What are community shares?

Community shares schemes are a way of raising money to finance a project.

See this page in: Cymraeg

Community shares – the basics

Community shares schemes are a way of raising money to finance a project. They can be used to save local shops and pubs, finance renewable energy developments, transform community facilities, or fund new sports clubs; the choices are endless.

Rather than traditional forms of investment, in which large stakeholders invest the majority of the money needed, and subsequently rule the roost, community share schemes are more democratically run and give greater control to the whole community of investors.

Anyone can choose to invest and each investor has a say in the scheme’s management, no matter what the size of their investment. Because of this, community shares are a great way of funding projects with a specific community benefit in mind.

By investing in the services and facilities that matter to them, and by having a say in the way they are run, communities gain a sense of ownership and grow stronger as they work together to change their future.

The term ‘community shares’ refers to withdrawable share capital; a form of share capital unique to co-operative and community benefit society legislation. This type of share capital can only be issued by co-operative societies, community benefit societies and charitable community benefit societies.

All enterprises need risk capital to start, to grow and to be sustainable. This capital is usually provided by the shareholding owners of the enterprise. Risk capital allows the enterprise to ride the ups and downs of development when pursuing ambitious, business goals.

One of the main reasons why social enterprises can find it difficult to compete with private enterprises is their lack of access to risk capital in the form of equity investment. Traditional equity investment is often considered as being incompatible with social purpose, because shares are directly linked to ownership and control. The more shares you have the greater your control.

Community shares can overcome this problem by removing the link between the amount someone invests and the amount of control they have in the business. Community Shares use co-operative and community benefit society legislation.

  • Shares cannot be transferred between people. Instead, the society allows shareholders to withdraw their shares subject to terms and conditions that protect the society’s financial security.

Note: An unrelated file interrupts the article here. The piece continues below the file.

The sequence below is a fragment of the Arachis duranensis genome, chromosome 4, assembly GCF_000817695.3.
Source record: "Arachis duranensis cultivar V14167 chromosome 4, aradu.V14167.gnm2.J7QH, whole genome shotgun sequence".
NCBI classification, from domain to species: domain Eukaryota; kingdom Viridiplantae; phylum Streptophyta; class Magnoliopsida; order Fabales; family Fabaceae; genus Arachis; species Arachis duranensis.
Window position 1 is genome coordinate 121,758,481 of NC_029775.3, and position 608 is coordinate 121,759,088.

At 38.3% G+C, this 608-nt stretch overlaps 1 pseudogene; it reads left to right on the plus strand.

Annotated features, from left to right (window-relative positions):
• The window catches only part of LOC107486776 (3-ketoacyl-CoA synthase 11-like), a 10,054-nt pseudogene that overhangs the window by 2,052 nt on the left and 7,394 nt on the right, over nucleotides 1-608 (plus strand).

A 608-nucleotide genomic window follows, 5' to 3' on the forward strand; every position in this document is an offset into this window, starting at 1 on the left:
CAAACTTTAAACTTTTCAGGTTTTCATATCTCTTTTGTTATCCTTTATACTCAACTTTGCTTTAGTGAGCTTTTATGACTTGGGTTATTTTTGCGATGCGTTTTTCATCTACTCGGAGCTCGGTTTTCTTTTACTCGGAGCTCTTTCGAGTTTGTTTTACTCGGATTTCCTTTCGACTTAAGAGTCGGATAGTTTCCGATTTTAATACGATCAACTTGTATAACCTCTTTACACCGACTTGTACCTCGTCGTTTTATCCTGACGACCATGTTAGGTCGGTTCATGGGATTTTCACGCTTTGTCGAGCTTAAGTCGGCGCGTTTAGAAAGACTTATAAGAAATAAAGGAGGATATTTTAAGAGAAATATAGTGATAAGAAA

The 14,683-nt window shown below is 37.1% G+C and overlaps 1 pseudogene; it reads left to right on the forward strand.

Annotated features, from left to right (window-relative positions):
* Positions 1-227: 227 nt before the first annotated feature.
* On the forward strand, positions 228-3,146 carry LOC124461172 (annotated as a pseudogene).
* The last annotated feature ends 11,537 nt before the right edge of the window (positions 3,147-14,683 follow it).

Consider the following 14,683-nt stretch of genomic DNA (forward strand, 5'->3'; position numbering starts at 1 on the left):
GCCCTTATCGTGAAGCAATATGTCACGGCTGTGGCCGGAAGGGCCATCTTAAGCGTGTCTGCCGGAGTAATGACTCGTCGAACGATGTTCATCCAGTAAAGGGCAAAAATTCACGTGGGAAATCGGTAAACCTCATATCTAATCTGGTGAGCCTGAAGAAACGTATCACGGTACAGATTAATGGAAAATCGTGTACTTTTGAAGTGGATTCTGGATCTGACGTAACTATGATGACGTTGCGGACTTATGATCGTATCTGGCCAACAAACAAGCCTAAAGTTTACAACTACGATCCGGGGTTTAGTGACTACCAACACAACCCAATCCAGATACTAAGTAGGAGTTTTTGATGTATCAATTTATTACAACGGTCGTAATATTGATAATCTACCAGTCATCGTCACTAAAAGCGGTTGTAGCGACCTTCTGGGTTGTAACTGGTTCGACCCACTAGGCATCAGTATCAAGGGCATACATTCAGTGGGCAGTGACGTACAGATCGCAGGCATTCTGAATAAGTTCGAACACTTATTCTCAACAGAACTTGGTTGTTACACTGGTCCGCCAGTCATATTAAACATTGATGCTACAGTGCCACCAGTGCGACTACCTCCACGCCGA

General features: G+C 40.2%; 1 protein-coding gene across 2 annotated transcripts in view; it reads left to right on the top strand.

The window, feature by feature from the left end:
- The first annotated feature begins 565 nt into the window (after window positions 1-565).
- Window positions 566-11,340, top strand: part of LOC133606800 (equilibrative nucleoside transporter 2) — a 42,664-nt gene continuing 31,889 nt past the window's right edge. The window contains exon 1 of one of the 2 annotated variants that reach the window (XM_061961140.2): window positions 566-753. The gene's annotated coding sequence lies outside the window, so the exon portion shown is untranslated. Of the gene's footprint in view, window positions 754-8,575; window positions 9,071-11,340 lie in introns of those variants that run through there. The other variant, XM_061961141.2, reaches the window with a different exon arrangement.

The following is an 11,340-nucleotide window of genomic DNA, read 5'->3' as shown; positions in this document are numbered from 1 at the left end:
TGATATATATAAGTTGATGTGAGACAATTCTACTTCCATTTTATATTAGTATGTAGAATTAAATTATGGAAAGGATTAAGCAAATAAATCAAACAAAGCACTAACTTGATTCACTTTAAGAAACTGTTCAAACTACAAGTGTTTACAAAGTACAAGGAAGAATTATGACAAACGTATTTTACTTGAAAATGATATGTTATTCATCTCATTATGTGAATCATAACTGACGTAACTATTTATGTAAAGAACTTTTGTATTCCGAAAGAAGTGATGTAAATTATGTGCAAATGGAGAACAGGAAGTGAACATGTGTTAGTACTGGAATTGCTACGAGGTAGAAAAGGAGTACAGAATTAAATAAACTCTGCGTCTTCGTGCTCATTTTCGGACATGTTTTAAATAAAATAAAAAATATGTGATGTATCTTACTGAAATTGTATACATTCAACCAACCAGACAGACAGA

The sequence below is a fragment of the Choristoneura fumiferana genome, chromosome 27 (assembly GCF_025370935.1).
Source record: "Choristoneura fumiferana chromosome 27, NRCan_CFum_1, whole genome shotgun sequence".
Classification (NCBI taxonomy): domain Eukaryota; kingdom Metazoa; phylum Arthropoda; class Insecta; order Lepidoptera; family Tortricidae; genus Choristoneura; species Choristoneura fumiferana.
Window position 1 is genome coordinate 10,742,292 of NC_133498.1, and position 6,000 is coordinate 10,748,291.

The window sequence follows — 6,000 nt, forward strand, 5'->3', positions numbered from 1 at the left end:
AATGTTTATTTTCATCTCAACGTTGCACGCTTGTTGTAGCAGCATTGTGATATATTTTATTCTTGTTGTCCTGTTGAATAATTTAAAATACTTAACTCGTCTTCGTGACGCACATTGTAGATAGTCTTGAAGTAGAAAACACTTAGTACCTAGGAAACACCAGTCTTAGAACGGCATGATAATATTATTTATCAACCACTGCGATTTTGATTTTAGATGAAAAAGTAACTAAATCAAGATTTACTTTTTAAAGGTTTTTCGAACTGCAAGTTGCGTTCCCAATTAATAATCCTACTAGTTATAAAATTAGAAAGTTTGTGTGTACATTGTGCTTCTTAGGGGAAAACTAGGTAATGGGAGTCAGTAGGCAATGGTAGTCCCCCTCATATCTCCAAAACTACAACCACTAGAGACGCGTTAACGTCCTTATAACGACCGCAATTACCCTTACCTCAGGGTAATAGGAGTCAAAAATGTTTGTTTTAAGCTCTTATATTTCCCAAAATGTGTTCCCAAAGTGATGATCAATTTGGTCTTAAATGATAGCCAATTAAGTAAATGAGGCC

• The value of shares is fixed and not subject to speculation, although some societies have the power to reduce share values if the society is experiencing financial difficulties.
  • Shareholders have only one vote, regardless of the size of their shareholding, so the society is democratic. There is also a limit on personal shareholdings, currently up to £100,000.
  • There is also a limit on the interest paid on share capital, based on the principle that interest should be no more than is sufficient to attract investment.
  • Finally, the majority of societies are subject to an asset lock, which prevents the society being sold and the proceeds of the sale being distributed amongst shareholders.

What are the benefits of community shares?

  • Community shares are an ideal way for communities to invest in enterprises serving a community purpose.
  • Investors have the satisfaction of knowing they have helped transform their communities.
  • Investors have a democratic say in how their scheme is run. Shareholders have one vote each, regardless of their shareholding.
  • Investors have the potential to make a return on their investment.
  • Investors could trade volunteer hours on the project for shares.
  • Helps build strong independent communities.
  • Helps fund projects which might struggle to find traditional forms of investment.

Request support from our Community Shares Wales team